The Gunman is one of those films that tells you everything in the first five minutes. Apart from the predictable genre—action thriller a la Taken (even directed by Pierre Morel)—there is a pleasantly surprising level of new perspective in this movie. From the jump, you know what to expect: fistfights, black ops maneuvers, an honorable anti-hero, and flashbacks from his dark past. But the setting and elements of political conflict and butterfly effects add a level of sophistication that was completely unexpected.
The basics are the same as many other action-thrillers. Retired badass Jim Terrier (Sean Penn) is roped back into his shady past, forced to face demons he ran away from and save the woman he loves. 8 years ago, after assassinating the Congolese Minister of Mining and triggering an era of chaos, Jim went into hiding. He left behind his girlfriend, NGO (non-governmental organization) doctor Annie, who of course is given no meaningful role in the entire 2 hours of film, despite being a seasoned medical professional and humanitarian.
In the present, Jim suffers from painful flashbacks and dizzy spells that nearly incapacitate him, allegedly a remnant of many head traumas he suffered as an operative. He now works as a humanitarian himself, building wells and pipelines to get fresh water into Congolese villages. On an average day, he is assaulted by a hit squad and discovers that there is a price on his head to do with his last mission—the assassination.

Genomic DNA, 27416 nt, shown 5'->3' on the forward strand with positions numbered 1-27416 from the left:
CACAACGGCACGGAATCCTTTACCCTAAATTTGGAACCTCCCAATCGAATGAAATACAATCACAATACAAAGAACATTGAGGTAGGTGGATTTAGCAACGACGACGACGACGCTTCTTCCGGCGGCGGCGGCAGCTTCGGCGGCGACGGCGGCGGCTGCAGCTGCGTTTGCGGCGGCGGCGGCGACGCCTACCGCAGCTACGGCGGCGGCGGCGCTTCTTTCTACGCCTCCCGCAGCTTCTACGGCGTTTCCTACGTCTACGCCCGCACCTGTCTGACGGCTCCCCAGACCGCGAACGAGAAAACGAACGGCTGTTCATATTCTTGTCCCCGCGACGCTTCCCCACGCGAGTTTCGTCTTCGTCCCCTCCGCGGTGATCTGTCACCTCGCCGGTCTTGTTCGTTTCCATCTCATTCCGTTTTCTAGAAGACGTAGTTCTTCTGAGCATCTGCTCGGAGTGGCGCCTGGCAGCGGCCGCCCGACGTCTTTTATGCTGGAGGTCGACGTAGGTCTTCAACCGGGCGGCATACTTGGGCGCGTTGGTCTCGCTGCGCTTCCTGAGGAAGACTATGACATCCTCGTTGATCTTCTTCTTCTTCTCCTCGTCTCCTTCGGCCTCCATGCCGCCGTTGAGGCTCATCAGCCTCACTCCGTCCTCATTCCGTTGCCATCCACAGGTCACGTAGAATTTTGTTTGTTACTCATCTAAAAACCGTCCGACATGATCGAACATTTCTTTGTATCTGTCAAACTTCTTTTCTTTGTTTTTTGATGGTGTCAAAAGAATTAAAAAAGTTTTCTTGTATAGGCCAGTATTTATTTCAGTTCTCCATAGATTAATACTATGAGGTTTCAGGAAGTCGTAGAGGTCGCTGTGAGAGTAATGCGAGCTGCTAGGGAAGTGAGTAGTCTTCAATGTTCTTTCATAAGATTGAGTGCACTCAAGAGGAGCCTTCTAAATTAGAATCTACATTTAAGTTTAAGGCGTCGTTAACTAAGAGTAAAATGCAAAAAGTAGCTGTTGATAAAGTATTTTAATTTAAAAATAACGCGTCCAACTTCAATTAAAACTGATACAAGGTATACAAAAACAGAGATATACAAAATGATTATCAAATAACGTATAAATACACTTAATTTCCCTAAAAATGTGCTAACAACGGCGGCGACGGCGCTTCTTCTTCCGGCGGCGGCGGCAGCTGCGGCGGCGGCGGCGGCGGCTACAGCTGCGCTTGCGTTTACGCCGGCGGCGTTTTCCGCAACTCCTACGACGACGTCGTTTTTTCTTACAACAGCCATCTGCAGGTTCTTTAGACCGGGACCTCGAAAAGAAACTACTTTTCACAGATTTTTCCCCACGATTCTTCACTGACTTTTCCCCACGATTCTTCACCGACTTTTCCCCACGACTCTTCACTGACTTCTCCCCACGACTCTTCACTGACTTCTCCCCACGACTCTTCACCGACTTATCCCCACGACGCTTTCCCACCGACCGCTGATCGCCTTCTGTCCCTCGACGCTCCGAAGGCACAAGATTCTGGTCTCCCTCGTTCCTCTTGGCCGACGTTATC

This sets him off on a whirlwind journey across 3 different countries to locate his old partners in crime and keep himself alive. In London, he and an old friend find out that his ex-boss has begun a private firm offering protection to government figures, and wants to eliminate everyone involved in the Congo assassination to keep his records clean. Now the firm’s hit team is chasing him around the clock, to Spain, where he reconnects with bitter colleague Felix and ex-girlfriend Annie.
This section of the movie is far too long. Annie is half-nude in every scene, and Jim spends at least half an hour pining over her and convincing her to cheat on Felix with him. This could be excusable, but Jim and Annie have no chemistry whatsoever, which makes watching it all incredibly painful. Javier Bardem does an excellent job playing the alcoholic and unhinged Felix, jealous and stuck in the past, but it all amounts to nothing as the hit squad kills him, leaving Jim and Annie free to carry out their old romance with no consequences.
Mark Rylance, however, who played Jim’s ex-boss Terrance Cox, made an incredibly unconvincing villain. He reminded me of a clown at Halloween—not scary, but deeply unsettling. The obviousness that he is the villain is clear from his very first scene, making the rest of the movie more of a how-dunnit than a whodunnit, and not a very interesting one at that.
Overall, The Gunman was very predictable, only vaguely interesting, and rather unsatisfying. I considered turning it off multiple times, but Javier Bardem kept stealing the scene. He was absolutely the hidden gem here, and part of the reason I’ve chosen two stars, not just one.